• Meeting a running buddy – mainly Betsy. When someone else is depending on you to be at a certain place at a certain time, it helps to get out the door
  • Coming home to a hot breakfast and/or cup of coffee – sometimes I tell myself over and over how glorious this will be while out on the roads and it really does help!
  • Thinking of how pretty the sunrise will be and how much I don’t want to miss it – cheesy but true


can’t beat that

Of course it’s not all rainbows and puppies, and those slippery runs with tiny ice pellets cutting into your face in 40MPH wind gusts for 15 miles suck. But so does a long run in 80 degrees with 90% humidity, so we just have to adapt to the conditions at hand.

Quick recap on this week’s running:

  • Monday: 3 miles easy, yoga
  • Tuesday: 9 miles with 4×1 mile repeats with 2 minutes (jogging) rest in between (7:22, 7:22, 7:20, 7:30), strength (abs, arms)
  • Wednesday: 8 miles easy, strength (legs, abs)
  • Thursday: 8 miles easy, strength (arms, abs)
  • Friday: 5.5 miles easy, 15 minutes yoga for runners
  • Saturday: 11.25 miles with some quick middle miles
  • Sunday: 8 miles easy, strength (abs)

Total: 52.75 miles. Feeling pretty good and looking forward to racing this weekend!

Question: how do you get out of bed to run in the winter? Favorite winter running gear?

*None of the brands/companies above are paying or sponsoring me to say these things, I just really like the products and use them regularly. IMAGINE THAT.

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  • http://www.runforyourlifeblog.com/ Emilia @ Run for Your Life

    I welcome any chance to run in cold weather and I’m thankful that it’s actually been pretty cool for all my long runs since NYCM! Sure, it’s uncomfortable to stand around waiting for a race to start when it’s <40F, but I'll take it over 80F/100% humidity any day. I've been wearing my new Oiselle fleece tights a lot in the past couple of weeks. Definitely worth the splurge. I'm also a fan of Target's Champion long-sleeved base layers, which are about $20 each.

  • Joey

    52+ miles is no joke. Good work! If u decide to BQ. You will.

  • Laura

    Thanks so much for the post! I never regret a workout, but just making myself get up as soon as the alarm goes off can be tough. Thanks for the great post and great tips.

    • MealsforMiles

      thanks for the question!! getting up is half the battle, for sure! :)

  • Shannon

    Can’t believe you logged all those miles, good job!! Call me crazy but I love the cold, must be the Buffalo blood. We don’t get a lot of cold mornings here, so when Amiah woke up Saturday morning and it was only 30 degrees I did what every logical east-coaster (trapped in a desert) would do, bundled her up and went for a run. We had a blast and I felt so invigorated after. There’s something magical about being out on the quiet streets on a cold morning.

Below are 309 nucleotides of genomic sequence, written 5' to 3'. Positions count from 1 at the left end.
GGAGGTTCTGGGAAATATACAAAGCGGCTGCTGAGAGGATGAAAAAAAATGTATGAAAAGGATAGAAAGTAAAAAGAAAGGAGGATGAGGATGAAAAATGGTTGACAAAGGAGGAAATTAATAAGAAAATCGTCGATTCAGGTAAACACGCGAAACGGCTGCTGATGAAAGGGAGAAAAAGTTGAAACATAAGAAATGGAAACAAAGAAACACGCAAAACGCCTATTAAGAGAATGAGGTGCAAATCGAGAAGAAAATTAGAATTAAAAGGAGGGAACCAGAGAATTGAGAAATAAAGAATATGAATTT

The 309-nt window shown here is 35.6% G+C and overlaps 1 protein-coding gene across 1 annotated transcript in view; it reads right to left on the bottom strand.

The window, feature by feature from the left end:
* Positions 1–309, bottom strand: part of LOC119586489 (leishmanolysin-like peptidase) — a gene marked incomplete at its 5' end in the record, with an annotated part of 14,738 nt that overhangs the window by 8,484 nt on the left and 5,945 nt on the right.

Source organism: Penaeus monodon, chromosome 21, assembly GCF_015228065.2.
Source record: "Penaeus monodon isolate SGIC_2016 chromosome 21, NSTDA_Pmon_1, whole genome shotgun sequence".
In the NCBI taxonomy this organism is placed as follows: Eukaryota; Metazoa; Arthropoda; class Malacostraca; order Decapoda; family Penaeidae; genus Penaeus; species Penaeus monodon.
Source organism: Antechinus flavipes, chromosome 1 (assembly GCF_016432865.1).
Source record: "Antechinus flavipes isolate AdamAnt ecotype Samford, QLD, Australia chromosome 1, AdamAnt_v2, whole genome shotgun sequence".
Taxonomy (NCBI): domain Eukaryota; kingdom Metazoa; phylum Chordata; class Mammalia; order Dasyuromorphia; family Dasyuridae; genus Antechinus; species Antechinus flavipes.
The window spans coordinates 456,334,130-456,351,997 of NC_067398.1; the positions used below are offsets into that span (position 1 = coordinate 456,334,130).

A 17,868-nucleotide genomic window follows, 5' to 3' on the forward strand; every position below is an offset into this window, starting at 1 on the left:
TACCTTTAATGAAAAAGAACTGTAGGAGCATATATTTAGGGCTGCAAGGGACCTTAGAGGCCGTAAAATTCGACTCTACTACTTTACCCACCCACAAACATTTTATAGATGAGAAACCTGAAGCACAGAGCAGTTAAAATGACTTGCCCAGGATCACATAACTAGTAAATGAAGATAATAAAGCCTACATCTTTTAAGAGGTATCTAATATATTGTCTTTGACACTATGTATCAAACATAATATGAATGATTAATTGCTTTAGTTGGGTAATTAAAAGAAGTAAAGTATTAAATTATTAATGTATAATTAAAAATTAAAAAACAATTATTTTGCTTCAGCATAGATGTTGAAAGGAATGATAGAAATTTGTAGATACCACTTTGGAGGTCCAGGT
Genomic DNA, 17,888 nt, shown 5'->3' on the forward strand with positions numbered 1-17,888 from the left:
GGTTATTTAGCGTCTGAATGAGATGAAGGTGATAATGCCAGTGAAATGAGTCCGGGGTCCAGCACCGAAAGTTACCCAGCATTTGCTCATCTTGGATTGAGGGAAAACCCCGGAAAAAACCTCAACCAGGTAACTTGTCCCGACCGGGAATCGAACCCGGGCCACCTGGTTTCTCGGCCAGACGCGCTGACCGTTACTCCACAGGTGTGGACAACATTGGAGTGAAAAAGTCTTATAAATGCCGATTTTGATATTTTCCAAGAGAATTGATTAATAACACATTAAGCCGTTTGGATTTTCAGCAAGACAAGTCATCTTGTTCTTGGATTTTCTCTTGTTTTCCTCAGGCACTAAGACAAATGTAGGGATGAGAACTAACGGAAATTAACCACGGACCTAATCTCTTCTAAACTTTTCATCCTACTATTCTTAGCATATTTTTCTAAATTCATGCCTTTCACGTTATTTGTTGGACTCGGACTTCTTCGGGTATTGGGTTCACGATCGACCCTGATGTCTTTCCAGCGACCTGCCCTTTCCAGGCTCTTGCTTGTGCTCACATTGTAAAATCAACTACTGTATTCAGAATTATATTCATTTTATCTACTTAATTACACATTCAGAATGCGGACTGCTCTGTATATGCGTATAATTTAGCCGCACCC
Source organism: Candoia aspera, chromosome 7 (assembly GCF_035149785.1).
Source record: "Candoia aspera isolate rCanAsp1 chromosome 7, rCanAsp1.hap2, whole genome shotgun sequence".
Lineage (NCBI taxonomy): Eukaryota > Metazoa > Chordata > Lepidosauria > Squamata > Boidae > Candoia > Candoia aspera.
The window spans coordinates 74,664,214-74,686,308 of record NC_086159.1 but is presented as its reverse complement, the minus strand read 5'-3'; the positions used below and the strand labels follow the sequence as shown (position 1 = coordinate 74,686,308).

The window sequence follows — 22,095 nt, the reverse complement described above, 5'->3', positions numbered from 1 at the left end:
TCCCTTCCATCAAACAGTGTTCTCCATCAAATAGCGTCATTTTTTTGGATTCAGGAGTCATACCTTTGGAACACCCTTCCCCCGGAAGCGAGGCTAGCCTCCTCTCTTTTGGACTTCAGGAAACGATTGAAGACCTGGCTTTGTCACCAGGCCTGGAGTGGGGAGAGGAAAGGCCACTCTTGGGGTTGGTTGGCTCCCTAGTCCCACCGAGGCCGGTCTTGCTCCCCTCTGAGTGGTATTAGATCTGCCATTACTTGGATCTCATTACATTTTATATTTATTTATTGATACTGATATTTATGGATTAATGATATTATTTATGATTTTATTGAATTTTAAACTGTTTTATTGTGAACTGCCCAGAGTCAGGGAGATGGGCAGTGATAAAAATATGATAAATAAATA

• MealsforMiles

      Hii Shannon, thanks!! Haha, agreed it must be the Buffalo blood. I can’t believe it was 30 degrees there! Must have felt awesome :)

  • Margaret

    This is a great post! I’m with you and Laura. I never regret a workout, but MAN getting up and out the door on a cold morning can be rough! I’m going to have to get used to it though…I’ve got an April marathon!

    • MealsforMiles

      Thanks Margaret! Yesss, April marathon means lots of winter long runs (mine’s in May, so similar). Hopefully it won’t be too bad, though (wishful thinking..)

  • http://runthelongroad.com/ RunTheLongRoad

    +1 for headbands. beanies make my hair puff out even more. and i always use hand warmers. if my hands are cold i will literally cut a run short. it’s the worst.

    i like your * at the bottom of your post. ha ha, a blogger that isn’t shilling free stuff that they could care less about/never use?! imagine that!!!!!!

  • http://www.susanruns.com/ Susan – Nurse on the Run

    I love headbands…how do people fit their hair under their hats?? And if I kept my hair below my hat (if that makes sense?), it would just end up bothering my neck. That being said, I think I might get one of those neck gaiters you showed me…when the cold wind blows, it would definitely be appreciated!

    I’ve had my Under Armor tights since maybe freshman year of college…they’re the best!